I guess the other reasons that the Java has seen a lot of adoption on the server mention briefly the venting system, so what really Node.js has brought in a lot of ways is that it didn’t have anything, it was really thin, it was just the language built in library very low level things it’s essentially very raw sockets that it gives you out of the box and what that meant though is that there’s not a legacy baggage either. So, it’s been very well loved by the hacker community the makers and thinkers because of this combination of being both very performant and being light weight in terms of being able to write in tiny services up and running really quickly. The other thing that I think really has driven adoption of Node.js is Socket.IO itself. Socket.IO it wasn’t the first to do a lot of this certified real time communication had comet frameworks before it but for whatever reason, maybe some combination of good marketing and perhaps better performance, maybe feeling a little less hacky perhaps the beginnings of real availability of web sockets, it sort of won as the system the people use to build real time systems. What is interesting though is that I think that Python has learnt a lot from these things. In a lot of ways I think Python, probably in terms of overall adoption Python is still ahead, sort of the silent majority. But in a lot of these newer ways, it’s sort of catching up.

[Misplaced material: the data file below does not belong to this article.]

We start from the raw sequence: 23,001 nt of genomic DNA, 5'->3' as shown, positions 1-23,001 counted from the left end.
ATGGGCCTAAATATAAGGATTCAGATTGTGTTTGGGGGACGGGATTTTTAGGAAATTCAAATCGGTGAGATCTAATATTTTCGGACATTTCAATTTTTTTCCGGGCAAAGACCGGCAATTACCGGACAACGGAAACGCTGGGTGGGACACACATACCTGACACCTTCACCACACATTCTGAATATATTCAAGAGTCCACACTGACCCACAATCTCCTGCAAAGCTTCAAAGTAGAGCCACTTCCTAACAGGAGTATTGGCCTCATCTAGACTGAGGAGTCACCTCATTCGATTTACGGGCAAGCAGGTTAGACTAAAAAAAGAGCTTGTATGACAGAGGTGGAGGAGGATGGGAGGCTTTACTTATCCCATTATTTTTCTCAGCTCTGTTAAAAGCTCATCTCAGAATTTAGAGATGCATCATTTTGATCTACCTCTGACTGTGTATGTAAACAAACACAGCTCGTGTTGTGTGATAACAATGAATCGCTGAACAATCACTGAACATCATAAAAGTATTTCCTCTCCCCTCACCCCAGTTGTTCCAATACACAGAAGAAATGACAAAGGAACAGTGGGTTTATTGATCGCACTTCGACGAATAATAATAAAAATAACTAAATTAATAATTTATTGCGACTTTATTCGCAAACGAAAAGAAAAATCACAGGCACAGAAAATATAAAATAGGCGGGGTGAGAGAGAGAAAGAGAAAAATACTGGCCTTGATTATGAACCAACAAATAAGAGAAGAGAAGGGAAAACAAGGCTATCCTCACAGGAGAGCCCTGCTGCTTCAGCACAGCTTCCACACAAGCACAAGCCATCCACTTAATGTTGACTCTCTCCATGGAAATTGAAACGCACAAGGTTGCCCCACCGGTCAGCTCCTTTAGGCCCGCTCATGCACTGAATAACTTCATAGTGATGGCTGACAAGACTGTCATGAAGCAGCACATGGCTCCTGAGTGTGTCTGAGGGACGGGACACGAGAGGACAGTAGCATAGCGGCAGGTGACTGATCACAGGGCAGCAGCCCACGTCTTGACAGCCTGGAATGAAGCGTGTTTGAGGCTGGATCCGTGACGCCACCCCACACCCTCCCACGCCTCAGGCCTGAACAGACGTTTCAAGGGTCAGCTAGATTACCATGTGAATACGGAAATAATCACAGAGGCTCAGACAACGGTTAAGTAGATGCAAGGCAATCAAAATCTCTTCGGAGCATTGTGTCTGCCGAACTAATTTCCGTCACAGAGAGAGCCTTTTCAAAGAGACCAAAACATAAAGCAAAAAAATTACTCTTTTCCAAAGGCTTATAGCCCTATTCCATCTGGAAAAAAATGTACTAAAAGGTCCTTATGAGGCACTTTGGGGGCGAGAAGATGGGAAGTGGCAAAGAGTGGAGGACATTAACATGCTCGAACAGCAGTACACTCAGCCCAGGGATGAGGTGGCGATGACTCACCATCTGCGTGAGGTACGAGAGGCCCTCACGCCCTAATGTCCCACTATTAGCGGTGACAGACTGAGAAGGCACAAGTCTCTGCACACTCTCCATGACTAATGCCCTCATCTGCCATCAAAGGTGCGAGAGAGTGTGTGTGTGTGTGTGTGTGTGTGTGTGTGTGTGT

We see in the Python world that there has been a huge adoption of evented systems, we’ve seen the explosion of people using gevent, it’s a really nice way in my opinion of doing it, using code routines as opposed to the call back based system that Node.js is using, which means I think in some ways it means it brings the barrier to entry for a lot of these higher performant systems down. And so, with stack.io we are using the Gevent on the Python side and so it means that your code looks a lot more like what traditional synchronous code would look like but in the background those calls are asynchronous.

   

6. [...] Do you practically have problems like that?

Dio's full question: As we talked about Node.js you mainly focused on developing with Node.js. how has your experience have been operating and monitoring, because you have a large installation and sometimes things work really nicely when you are testing them then you are deploying and you cannot monitor them and if you have codes that run in infinite loops or code the spins your CPU and you don’t know why your CPU is that high. Do you practically have problems like that?

It can definitely be challenging to run, the infrastructure is still very much evolving, things like these things that you mentioned you still have, with Python is still very rare, I don’t know if you have ever found a memory leak in the Python implementation itself, that still happens with Node, you still have memory leaks sometimes in the core, in Node itself, sometimes in core libraries, sometimes it’s in your own code but it’s when it brings out this question of you never assume that C itself was leaking memory, obviously it’s going to be you. With Python it’s usually you, there’s something wrong with the garbage collector.